Passing the Statue of Liberty, a Tri-Ang Minic model.
St. Louis saw action in the Spanish-American War (1898) as an armed merchant cruiser, disrupting merchant shipping in the Caribbean and enforcing the US Navy’s blockade of Cuba.  Although lightly armed, she participated in offshore bombardments as well.  Outfitted with heavy drag cables she severed undersea cables and transported Spanish POWs. After the war, she returned to the Atlantic run between New York and Liverpool.

Flying under the US flag was an added measure of security in the opening years of WWI when the US was ostensibly neutral in the conflict.  In April 1918, she was transformed into a troopship, renamed Louisville, and joined dozens of liners bringing American soldiers to France.  The following year she was brining veterans home.  She would never carry another paying passenger.
St. Louis or St. Paul underway.
In what seems to be a common theme for American passenger liners, she succumbed to a fire during her restoration to passenger service.  With a decline in passenger numbers and excess of tonnage, she was too expensive to refurbish.  In 1922, she was sold to investor with plans to transform her into a cruise liner. The plans fell through and she was again sold, this time to ship breakers in Italy and was scrapped in 1924.   St. Paul resumed commercial service after the war in 1920 but was laid up and then sold for scrap in 1923.

St. Louis (1895-1925) Built by Cramp & Sons, Philadelphia.  11,629 GRT, 554 feet long, 63 feet wide.  Steam quadruple expansion reciprocating engines, twin crew.  Service speed 19 knots.  As built she had capacity for 1,340 total passengers (320 first class, 220 second class, 800 steerage).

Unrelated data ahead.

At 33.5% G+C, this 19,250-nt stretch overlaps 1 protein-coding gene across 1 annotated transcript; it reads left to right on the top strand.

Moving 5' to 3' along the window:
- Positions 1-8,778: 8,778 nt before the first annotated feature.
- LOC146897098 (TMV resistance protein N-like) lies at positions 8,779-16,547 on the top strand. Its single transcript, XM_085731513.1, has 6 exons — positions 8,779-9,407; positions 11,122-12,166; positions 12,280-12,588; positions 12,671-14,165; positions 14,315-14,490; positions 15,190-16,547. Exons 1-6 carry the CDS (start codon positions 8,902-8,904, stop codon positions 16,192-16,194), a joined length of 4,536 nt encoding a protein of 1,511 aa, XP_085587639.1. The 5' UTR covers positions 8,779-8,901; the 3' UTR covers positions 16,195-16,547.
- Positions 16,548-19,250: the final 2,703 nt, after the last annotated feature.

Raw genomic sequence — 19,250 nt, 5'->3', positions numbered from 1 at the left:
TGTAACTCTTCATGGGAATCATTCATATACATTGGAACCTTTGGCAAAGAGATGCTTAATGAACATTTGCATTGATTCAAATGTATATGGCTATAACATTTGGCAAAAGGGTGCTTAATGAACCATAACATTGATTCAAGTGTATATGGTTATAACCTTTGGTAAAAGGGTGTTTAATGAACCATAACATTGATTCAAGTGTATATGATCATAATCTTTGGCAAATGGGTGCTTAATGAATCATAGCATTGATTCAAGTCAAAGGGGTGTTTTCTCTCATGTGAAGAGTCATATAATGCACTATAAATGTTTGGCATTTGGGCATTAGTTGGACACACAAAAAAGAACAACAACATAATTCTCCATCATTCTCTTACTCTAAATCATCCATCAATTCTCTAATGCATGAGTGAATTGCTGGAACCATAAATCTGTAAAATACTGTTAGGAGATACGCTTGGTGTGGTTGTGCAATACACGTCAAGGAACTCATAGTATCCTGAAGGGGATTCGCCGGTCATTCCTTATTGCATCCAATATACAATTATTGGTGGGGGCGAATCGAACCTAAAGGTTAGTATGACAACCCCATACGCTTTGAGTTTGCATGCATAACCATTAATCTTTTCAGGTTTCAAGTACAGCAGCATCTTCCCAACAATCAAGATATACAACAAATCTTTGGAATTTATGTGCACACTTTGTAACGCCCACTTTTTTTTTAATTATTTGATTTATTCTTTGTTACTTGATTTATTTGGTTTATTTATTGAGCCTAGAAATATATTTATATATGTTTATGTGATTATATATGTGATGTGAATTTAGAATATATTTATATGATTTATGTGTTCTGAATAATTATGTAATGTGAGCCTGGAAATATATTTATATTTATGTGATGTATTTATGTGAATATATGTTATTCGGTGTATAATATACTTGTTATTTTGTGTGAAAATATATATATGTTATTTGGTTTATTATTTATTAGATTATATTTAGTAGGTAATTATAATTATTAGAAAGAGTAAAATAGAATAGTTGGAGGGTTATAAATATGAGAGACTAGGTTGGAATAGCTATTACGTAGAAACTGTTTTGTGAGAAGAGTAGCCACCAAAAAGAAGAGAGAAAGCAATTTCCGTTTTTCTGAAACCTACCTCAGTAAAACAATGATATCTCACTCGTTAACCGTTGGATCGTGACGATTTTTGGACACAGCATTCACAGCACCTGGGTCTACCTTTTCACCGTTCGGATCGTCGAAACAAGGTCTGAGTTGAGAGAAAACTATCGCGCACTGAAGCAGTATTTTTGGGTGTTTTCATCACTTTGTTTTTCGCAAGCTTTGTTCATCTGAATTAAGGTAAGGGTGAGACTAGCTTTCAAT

Stephen Fox, Transatlantic:  Samuel Cunard, Isambard Brunel, and the Great Atlantic Steamships
Arnold Kludas, Great Passenger Ships of the World: Volume 1:  1858-1912
William H. Miller, The First Great Ocean Liners in Photographs

Monday, November 14, 2016

Mystery of the Morro Castle

During the 1930s, the Morro Castle and her sister Oriente were cruise ships operated by the Ward Line running cruises to Havana and other sunny destinations.  Newport News Shipbuilding built the ships in 1930.

1:1250  model of Morro Castle by Albatross.
Morro Castle is remembered today for a disastrous fire that killed 135 people and brought a smoldering wreck to an Asbury Park beach for all to see.

 The story is bizzare.  The ship was on a return voyage from Cuba when she encountered a nor’easter.  On September 7, 1934, her captain, Robert Willmott, was found dead in his cabin.   Command of the ship passed to chief officer William Warms.  Overnight, the ship plodded through the storm with high seas and strong winds.

Early in the morning of the eighth, a fire was discovered onboard.  Within 20 minutes, the fire burned through the main electrical cables and plunged the ship into darkness. The crew was not up to the task of firefighting and within an hour the superstructure, including the bridge and radio room was ablaze.  A single SOS was sent.

In a scene reminiscent of the loss of the Arctic in the 1850s, crewmen were the first to the lifeboats and most of those evacuated were crew.  Many passengers huddled in the aft sections of the ship and had few options but to wait for rescue and risk the fire or jump into the stormy seas.  Three liners responded to the distress call and plucked survivors from the water and the six lifeboats that were launched. 

Two funnels and two masts-- the classic look of a modern liner.

The beached wreck was local tourist attraction and remained there until March 1935.  Morro Castle was a total loss.  There are several theories about the cause of the fire.  Some speculate that the radio operator, George Rogers, set the fire so that he could be a hero.  Other experts suggest that faulty wiring, or flammable chemicals stored in the closet in the area the fire began were to blame.  Whatever the cause, the forward movement of the ship into the wind only fed the blaze and the failure of the crew to take immediate action to alert all of the passengers and off-duty crew for an organized evacuation led to the loss of life.